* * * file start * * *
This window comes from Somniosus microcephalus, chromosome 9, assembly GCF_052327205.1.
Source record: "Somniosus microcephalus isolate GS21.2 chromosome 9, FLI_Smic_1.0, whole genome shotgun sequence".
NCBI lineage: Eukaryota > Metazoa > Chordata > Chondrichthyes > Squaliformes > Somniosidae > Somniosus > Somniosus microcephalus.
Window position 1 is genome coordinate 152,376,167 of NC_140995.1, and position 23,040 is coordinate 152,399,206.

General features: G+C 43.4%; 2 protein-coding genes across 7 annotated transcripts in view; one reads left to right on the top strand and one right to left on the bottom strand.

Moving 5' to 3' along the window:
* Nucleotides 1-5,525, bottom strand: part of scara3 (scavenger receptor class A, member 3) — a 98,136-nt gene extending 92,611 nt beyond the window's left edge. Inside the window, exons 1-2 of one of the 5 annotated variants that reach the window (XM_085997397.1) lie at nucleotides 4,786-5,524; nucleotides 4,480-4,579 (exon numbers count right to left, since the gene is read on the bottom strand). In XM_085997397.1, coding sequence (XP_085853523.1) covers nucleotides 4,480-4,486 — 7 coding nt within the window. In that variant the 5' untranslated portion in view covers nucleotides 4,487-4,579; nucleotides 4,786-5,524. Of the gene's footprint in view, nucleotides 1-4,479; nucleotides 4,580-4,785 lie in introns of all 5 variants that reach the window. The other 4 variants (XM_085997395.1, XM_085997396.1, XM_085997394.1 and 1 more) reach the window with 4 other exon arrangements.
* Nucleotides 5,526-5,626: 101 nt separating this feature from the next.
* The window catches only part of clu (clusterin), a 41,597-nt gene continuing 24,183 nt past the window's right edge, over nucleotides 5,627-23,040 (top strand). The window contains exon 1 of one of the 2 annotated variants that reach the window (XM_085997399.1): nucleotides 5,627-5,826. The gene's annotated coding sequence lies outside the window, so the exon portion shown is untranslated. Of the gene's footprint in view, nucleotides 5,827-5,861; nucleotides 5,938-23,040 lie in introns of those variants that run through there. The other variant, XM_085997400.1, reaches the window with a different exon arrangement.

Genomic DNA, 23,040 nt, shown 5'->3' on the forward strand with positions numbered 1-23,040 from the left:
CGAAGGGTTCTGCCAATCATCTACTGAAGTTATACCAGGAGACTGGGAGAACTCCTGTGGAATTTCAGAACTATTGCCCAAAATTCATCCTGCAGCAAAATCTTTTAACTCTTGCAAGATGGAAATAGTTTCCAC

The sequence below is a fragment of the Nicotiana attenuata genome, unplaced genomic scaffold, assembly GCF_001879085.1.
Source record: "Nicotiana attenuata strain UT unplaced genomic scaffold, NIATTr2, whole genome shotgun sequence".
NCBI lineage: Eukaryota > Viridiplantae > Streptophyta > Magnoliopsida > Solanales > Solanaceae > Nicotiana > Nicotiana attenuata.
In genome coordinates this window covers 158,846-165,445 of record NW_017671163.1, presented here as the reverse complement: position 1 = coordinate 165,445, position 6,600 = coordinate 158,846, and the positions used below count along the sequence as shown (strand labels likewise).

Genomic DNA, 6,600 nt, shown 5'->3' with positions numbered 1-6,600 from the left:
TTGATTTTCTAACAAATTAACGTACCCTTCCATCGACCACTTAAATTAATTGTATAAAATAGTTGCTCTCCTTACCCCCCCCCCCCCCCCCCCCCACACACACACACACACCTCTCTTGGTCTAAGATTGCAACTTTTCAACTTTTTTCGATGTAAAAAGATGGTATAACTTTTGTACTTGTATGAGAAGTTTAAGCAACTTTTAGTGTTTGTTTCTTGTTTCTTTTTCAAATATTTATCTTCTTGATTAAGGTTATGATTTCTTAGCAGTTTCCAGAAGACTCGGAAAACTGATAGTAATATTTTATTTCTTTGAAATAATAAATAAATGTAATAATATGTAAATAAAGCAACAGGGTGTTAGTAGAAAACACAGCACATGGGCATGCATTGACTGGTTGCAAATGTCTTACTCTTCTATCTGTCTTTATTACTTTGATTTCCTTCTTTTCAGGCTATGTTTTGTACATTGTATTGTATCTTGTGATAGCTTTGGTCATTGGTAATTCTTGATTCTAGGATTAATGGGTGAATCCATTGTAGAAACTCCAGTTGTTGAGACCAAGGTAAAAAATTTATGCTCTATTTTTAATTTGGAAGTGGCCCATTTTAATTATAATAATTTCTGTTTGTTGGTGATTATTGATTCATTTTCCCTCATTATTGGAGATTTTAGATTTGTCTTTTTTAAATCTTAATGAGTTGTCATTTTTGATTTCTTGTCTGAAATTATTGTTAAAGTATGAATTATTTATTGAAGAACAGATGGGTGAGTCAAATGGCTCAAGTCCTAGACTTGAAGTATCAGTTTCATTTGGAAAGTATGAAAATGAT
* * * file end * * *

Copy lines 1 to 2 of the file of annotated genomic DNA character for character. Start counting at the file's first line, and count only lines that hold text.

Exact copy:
This window comes from Somniosus microcephalus, chromosome 9, assembly GCF_052327205.1.
Source record: "Somniosus microcephalus isolate GS21.2 chromosome 9, FLI_Smic_1.0, whole genome shotgun sequence".